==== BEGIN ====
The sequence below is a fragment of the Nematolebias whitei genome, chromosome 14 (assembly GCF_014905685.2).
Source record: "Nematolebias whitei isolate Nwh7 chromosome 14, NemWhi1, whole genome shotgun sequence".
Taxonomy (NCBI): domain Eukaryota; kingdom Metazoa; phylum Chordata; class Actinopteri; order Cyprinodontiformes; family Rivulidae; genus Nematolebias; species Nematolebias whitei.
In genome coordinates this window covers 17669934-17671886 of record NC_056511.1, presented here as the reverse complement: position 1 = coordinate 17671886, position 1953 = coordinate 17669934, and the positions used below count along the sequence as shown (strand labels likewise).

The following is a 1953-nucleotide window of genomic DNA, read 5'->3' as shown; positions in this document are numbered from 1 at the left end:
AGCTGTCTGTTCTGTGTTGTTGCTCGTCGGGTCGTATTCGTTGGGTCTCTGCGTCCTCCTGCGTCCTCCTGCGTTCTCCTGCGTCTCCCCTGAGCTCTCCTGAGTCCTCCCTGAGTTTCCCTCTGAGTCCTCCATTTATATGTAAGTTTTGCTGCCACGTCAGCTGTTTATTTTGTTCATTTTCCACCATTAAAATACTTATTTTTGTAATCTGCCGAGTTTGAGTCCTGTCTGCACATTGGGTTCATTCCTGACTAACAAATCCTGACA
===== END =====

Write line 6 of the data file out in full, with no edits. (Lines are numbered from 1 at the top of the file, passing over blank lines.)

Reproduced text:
AGCTGTCTGTTCTGTGTTGTTGCTCGTCGGGTCGTATTCGTTGGGTCTCTGCGTCCTCCTGCGTCCTCCTGCGTTCTCCTGCGTCTCCCCTGAGCTCTCCTGAGTCCTCCCTGAGTTTCCCTCTGAGTCCTCCATTTATATGTAAGTTTTGCTGCCACGTCAGCTGTTTATTTTGTTCATTTTCCACCATTAAAATACTTATTTTTGTAATCTGCCGAGTTTGAGTCCTGTCTGCACATTGGGTTCATTCCTGACTAACAAATCCTGACA